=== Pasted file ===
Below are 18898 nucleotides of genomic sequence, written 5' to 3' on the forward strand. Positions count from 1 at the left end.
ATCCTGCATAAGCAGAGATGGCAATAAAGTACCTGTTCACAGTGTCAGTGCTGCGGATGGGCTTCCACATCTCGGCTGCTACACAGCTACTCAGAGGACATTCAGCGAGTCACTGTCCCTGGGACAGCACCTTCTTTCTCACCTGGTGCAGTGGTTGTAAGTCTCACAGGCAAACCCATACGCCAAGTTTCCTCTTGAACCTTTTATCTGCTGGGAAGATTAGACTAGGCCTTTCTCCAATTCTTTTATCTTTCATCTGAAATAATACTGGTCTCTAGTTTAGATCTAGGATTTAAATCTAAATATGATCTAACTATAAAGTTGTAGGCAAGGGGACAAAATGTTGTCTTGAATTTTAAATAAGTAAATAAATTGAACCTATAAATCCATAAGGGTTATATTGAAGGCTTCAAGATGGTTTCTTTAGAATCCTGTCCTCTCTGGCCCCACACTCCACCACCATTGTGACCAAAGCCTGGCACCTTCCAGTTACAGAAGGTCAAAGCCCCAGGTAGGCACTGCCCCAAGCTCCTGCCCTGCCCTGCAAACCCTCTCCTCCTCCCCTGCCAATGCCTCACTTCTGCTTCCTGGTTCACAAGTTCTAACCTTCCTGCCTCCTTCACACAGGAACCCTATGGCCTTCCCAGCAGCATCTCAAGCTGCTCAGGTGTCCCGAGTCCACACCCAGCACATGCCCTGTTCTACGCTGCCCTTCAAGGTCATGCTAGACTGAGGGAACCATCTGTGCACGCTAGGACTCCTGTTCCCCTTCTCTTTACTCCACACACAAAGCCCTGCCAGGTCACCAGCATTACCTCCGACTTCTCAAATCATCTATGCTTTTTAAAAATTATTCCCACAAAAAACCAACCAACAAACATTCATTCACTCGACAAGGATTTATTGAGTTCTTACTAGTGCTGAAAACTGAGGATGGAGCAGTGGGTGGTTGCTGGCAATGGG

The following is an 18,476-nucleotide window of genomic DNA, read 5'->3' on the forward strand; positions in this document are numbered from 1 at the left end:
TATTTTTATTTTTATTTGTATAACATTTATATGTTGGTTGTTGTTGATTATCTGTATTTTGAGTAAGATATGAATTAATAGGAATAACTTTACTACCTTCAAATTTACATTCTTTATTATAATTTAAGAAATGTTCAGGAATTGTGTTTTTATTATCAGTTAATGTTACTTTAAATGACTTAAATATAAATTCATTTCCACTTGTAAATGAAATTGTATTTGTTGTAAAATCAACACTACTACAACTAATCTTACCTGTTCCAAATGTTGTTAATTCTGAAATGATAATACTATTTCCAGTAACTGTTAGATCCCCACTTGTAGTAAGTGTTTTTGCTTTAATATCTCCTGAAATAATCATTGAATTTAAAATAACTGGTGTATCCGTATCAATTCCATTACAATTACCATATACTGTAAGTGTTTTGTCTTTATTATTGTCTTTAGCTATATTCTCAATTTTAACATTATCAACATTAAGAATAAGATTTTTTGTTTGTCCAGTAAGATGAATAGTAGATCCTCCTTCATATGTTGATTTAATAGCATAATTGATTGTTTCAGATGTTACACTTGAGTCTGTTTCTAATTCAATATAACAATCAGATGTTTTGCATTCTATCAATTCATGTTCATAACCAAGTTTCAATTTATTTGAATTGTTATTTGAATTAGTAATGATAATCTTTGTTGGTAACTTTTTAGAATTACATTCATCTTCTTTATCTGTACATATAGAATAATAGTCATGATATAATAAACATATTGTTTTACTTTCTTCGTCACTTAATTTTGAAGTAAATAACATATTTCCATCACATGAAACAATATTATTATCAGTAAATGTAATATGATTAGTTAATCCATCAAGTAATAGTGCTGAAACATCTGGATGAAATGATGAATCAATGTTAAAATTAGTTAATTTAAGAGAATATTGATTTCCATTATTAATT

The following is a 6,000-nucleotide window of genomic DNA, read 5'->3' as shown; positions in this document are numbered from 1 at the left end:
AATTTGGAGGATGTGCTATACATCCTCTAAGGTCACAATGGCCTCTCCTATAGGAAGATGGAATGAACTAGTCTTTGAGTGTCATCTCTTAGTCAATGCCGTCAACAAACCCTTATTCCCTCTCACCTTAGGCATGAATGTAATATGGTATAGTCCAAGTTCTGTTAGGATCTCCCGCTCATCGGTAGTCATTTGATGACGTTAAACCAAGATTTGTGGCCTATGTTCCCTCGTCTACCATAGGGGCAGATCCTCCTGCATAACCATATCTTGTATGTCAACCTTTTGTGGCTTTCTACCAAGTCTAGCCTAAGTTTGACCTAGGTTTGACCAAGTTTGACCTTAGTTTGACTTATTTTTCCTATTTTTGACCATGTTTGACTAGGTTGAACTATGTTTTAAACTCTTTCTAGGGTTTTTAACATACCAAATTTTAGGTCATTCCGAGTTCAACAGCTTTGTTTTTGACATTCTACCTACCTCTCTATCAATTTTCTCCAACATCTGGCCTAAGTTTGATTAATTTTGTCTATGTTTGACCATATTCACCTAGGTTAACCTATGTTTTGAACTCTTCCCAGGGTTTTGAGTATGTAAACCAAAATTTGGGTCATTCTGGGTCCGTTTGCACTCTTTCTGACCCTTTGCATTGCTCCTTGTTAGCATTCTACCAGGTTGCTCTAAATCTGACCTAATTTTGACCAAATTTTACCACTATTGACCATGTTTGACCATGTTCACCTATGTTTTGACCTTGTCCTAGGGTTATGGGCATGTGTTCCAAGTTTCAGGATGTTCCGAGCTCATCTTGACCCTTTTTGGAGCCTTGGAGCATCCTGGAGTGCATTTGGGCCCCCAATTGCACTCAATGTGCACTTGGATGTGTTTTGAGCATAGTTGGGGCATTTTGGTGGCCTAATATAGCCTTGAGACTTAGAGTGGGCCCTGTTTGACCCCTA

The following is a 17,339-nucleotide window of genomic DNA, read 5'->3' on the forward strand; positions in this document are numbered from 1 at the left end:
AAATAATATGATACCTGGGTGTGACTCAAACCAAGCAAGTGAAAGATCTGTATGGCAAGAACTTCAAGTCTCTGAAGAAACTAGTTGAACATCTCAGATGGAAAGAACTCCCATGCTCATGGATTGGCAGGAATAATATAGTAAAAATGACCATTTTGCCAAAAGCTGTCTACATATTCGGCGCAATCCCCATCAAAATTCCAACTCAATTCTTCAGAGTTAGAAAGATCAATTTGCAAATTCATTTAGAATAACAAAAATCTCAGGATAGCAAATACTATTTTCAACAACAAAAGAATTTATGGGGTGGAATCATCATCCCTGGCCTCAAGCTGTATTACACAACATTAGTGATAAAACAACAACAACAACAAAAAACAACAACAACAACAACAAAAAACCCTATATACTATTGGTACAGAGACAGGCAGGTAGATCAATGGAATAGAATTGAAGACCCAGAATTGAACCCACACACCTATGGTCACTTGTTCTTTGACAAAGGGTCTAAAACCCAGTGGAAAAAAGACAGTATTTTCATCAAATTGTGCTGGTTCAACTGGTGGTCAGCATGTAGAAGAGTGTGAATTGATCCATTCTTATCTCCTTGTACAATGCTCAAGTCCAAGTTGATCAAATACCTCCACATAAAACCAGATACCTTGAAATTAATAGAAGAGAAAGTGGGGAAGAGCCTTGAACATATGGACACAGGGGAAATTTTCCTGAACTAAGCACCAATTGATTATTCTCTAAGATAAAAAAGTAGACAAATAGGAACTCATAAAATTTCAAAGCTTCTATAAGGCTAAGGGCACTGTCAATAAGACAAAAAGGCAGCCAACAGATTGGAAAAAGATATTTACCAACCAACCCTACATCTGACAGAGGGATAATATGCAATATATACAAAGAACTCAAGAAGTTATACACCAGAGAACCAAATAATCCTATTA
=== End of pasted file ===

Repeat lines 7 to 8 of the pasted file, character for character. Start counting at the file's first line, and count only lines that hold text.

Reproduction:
The following is a 17,339-nucleotide window of genomic DNA, read 5'->3' on the forward strand; positions in this document are numbered from 1 at the left end:
AAATAATATGATACCTGGGTGTGACTCAAACCAAGCAAGTGAAAGATCTGTATGGCAAGAACTTCAAGTCTCTGAAGAAACTAGTTGAACATCTCAGATGGAAAGAACTCCCATGCTCATGGATTGGCAGGAATAATATAGTAAAAATGACCATTTTGCCAAAAGCTGTCTACATATTCGGCGCAATCCCCATCAAAATTCCAACTCAATTCTTCAGAGTTAGAAAGATCAATTTGCAAATTCATTTAGAATAACAAAAATCTCAGGATAGCAAATACTATTTTCAACAACAAAAGAATTTATGGGGTGGAATCATCATCCCTGGCCTCAAGCTGTATTACACAACATTAGTGATAAAACAACAACAACAACAAAAAACAACAACAACAACAACAAAAAACCCTATATACTATTGGTACAGAGACAGGCAGGTAGATCAATGGAATAGAATTGAAGACCCAGAATTGAACCCACACACCTATGGTCACTTGTTCTTTGACAAAGGGTCTAAAACCCAGTGGAAAAAAGACAGTATTTTCATCAAATTGTGCTGGTTCAACTGGTGGTCAGCATGTAGAAGAGTGTGAATTGATCCATTCTTATCTCCTTGTACAATGCTCAAGTCCAAGTTGATCAAATACCTCCACATAAAACCAGATACCTTGAAATTAATAGAAGAGAAAGTGGGGAAGAGCCTTGAACATATGGACACAGGGGAAATTTTCCTGAACTAAGCACCAATTGATTATTCTCTAAGATAAAAAAGTAGACAAATAGGAACTCATAAAATTTCAAAGCTTCTATAAGGCTAAGGGCACTGTCAATAAGACAAAAAGGCAGCCAACAGATTGGAAAAAGATATTTACCAACCAACCCTACATCTGACAGAGGGATAATATGCAATATATACAAAGAACTCAAGAAGTTATACACCAGAGAACCAAATAATCCTATTA